Eackles' 34 ground Hornets, 113-97 Injury-thin Bullets end loss streak at 7

March 29, 1992|By Alan Goldstein | Alan Goldstein,Staff Writer

LANDOVER -- The struggling Washington Bullets have not heard such loud cheering all season as they did late in the fourth quarter last night on their way to a 113-97 victory over the Charlotte Hornets.

But almost everyone in the crowd of 17,522 was cheering Duke's last-second victory over Kentucky in the NCAA tournament as the final score was posted on the Capital Centre scoreboard.

But the Bullets (23-49), who despite the victory were officially eliminated from the playoff race, deserved better.

Reduced to a 10-man roster when center Pervis Ellison, their leading scorer and rebounder, was sidelined with a groin pull, the remaining Bullets turned in an inspired performance to end a seven-game losing streak.

Ledell Eackles, continuing his recent scoring surge, led the offense with 34 points. But Eackles had considerable help, some from unexpected sources.

Harvey Grant chipped in with 24 points, Charles Jones, filling in for Ellison, grabbed a career-high 16 rebounds and blocked a season-high seven shots, reserve center Greg Foster contributed 11 points and eight rebounds, and backup point guard Andre Turner had 11 points and eight assists.

The loss all but knocked the late-surging Hornets (28-41) out of playoff contention. They now trail the Miami Heat by five games with 13 left.

The loss disappointed rookie head coach Allan Bristow.

"We just weren't mentally into the game," said Bristow, who had half-jokingly predicted Jones would have "a career night" after learning of Ellison's injury.

"The mental part of this game is so important, especially in becoming a good team," he said. "If the Chicago Bulls aren't mentally in it, we can beat them, and certainly if we're not ready to play, anyone can beat us.

"Tonight, the Bullets did whatever they wanted," Bristow said. "Not only Eackles, all of them. Michael Adams was sitting on their bench in the second quarter, and they still did just what they wanted."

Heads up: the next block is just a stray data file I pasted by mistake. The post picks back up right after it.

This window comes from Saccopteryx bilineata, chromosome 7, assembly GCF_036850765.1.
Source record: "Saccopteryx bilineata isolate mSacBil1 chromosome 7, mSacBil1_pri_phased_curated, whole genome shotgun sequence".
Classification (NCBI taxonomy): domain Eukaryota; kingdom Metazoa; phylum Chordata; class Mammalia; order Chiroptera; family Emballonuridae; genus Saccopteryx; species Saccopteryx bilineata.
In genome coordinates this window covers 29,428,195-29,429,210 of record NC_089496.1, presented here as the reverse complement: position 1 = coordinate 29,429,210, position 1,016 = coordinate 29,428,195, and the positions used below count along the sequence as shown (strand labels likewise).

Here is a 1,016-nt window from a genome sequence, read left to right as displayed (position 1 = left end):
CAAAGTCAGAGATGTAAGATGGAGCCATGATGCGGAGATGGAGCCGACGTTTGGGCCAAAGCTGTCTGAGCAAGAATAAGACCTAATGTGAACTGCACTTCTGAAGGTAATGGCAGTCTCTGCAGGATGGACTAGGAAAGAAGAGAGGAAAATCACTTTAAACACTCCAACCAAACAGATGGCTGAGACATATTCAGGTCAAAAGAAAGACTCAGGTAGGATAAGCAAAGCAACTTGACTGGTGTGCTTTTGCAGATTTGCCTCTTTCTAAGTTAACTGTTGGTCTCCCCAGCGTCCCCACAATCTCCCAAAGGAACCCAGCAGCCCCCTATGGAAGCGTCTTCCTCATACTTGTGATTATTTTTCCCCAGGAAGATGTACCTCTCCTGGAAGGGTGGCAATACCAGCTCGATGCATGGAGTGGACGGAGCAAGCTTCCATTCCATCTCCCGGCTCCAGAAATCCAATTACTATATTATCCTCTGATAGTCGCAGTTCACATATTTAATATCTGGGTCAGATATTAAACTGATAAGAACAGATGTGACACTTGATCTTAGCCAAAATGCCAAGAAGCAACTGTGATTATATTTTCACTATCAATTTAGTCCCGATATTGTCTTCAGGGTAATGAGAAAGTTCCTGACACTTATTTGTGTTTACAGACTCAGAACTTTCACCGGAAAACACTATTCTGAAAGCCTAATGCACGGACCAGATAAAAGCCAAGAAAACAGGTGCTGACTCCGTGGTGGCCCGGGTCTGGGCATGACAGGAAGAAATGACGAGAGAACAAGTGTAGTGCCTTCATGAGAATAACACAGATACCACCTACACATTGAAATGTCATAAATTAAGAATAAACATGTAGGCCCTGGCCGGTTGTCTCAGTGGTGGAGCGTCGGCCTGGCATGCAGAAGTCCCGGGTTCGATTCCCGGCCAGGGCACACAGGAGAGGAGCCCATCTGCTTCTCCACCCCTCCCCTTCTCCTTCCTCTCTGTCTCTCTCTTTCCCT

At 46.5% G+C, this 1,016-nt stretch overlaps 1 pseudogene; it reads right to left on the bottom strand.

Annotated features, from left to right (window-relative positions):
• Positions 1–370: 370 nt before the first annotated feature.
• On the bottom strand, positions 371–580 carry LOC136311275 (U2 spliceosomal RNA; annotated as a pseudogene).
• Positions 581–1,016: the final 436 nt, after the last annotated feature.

Eackles was the Hornets' chief tormentor, scoring 21 in the first half to help build a 62-46 lead that mushroomed to 97-69 late in the third quarter, before Charlotte mounted a meaningless rally.

"Offensively, Ledell was super," said Bullets coach Wes Unseld. "What's glaring is his point production, but now he's also playing good defense, setting picks and helping other guys on the court."

Eackles, who has averaged more than 20 points since becoming the starting small forward by dint of attrition last month, was not fully appreciated by his Hornets defenders.

"With no one guarding me, I can score 30 too," said guard Kendall Gill. "He's a great shooter, but no one was defending him tonight."

Unseld, who had played 22 in the Maryland lottery ("We were stuck on that number so long," he said), also got a big lift from his depleted bench, which provided 37 points.

Foster, a constant target of Unseld's barbs for his lack of aggressiveness, drew a rare compliment from his coach.

"Greg went to the post, attacked the basket and rebounded well," said Unseld.

Said Foster: "I think I made a concentrated effort to play down low tonight and be more aggressive on the boards. I'm trying to show I'm not afraid to go down there and bang. There's no doubt in my mind that I can do it."

It was Jones' big night, however, that most rankled Bristow. But "C.J.", as the eight-year journeyman Jones is called, always has been undervalued.

"I surprise myself every now and then," he said of his career-high 16 rebounds, nine of them offensive. "Hey, if I stick around long enough, I might even score a career-high [18] points one night."

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